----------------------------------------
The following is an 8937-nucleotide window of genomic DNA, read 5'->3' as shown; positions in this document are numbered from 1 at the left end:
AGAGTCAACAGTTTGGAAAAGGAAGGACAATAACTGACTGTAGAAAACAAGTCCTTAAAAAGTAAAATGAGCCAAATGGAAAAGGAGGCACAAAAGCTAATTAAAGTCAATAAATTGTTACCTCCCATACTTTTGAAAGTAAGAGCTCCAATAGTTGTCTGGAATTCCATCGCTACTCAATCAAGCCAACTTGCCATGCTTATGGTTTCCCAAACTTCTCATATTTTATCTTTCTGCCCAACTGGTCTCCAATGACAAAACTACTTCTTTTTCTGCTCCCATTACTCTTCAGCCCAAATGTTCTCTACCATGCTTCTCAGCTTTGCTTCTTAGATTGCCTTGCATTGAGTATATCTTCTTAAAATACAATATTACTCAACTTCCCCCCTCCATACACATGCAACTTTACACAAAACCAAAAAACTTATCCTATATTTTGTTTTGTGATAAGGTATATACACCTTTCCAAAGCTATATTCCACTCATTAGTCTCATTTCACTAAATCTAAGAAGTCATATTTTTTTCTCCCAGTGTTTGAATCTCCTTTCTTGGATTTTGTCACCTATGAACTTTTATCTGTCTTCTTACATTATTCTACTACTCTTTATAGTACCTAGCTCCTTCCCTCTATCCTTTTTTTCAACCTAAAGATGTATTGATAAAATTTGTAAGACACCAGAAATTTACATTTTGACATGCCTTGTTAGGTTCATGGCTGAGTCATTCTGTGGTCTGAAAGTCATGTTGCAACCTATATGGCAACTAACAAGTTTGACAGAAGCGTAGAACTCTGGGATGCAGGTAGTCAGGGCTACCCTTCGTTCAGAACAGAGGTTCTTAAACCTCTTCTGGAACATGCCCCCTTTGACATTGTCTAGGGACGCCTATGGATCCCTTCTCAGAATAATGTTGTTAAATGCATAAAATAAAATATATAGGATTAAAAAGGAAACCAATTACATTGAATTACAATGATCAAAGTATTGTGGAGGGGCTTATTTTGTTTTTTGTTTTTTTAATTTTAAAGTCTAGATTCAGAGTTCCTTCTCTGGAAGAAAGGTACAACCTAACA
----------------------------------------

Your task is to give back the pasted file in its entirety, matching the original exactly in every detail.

The following is an 8937-nucleotide window of genomic DNA, read 5'->3' as shown; positions in this document are numbered from 1 at the left end:
AGAGTCAACAGTTTGGAAAAGGAAGGACAATAACTGACTGTAGAAAACAAGTCCTTAAAAAGTAAAATGAGCCAAATGGAAAAGGAGGCACAAAAGCTAATTAAAGTCAATAAATTGTTACCTCCCATACTTTTGAAAGTAAGAGCTCCAATAGTTGTCTGGAATTCCATCGCTACTCAATCAAGCCAACTTGCCATGCTTATGGTTTCCCAAACTTCTCATATTTTATCTTTCTGCCCAACTGGTCTCCAATGACAAAACTACTTCTTTTTCTGCTCCCATTACTCTTCAGCCCAAATGTTCTCTACCATGCTTCTCAGCTTTGCTTCTTAGATTGCCTTGCATTGAGTATATCTTCTTAAAATACAATATTACTCAACTTCCCCCCTCCATACACATGCAACTTTACACAAAACCAAAAAACTTATCCTATATTTTGTTTTGTGATAAGGTATATACACCTTTCCAAAGCTATATTCCACTCATTAGTCTCATTTCACTAAATCTAAGAAGTCATATTTTTTTCTCCCAGTGTTTGAATCTCCTTTCTTGGATTTTGTCACCTATGAACTTTTATCTGTCTTCTTACATTATTCTACTACTCTTTATAGTACCTAGCTCCTTCCCTCTATCCTTTTTTTCAACCTAAAGATGTATTGATAAAATTTGTAAGACACCAGAAATTTACATTTTGACATGCCTTGTTAGGTTCATGGCTGAGTCATTCTGTGGTCTGAAAGTCATGTTGCAACCTATATGGCAACTAACAAGTTTGACAGAAGCGTAGAACTCTGGGATGCAGGTAGTCAGGGCTACCCTTCGTTCAGAACAGAGGTTCTTAAACCTCTTCTGGAACATGCCCCCTTTGACATTGTCTAGGGACGCCTATGGATCCCTTCTCAGAATAATGTTGTTAAATGCATAAAATAAAATATATAGGATTAAAAAGGAAACCAATTACATTGAATTACAATGATCAAAGTATTGTGGAGGGGCTTATTTTGTTTTTTGTTTTTTTAATTTTAAAGTCTAGATTCAGAGTTCCTTCTCTGGAAGAAAGGTACAACCTAACA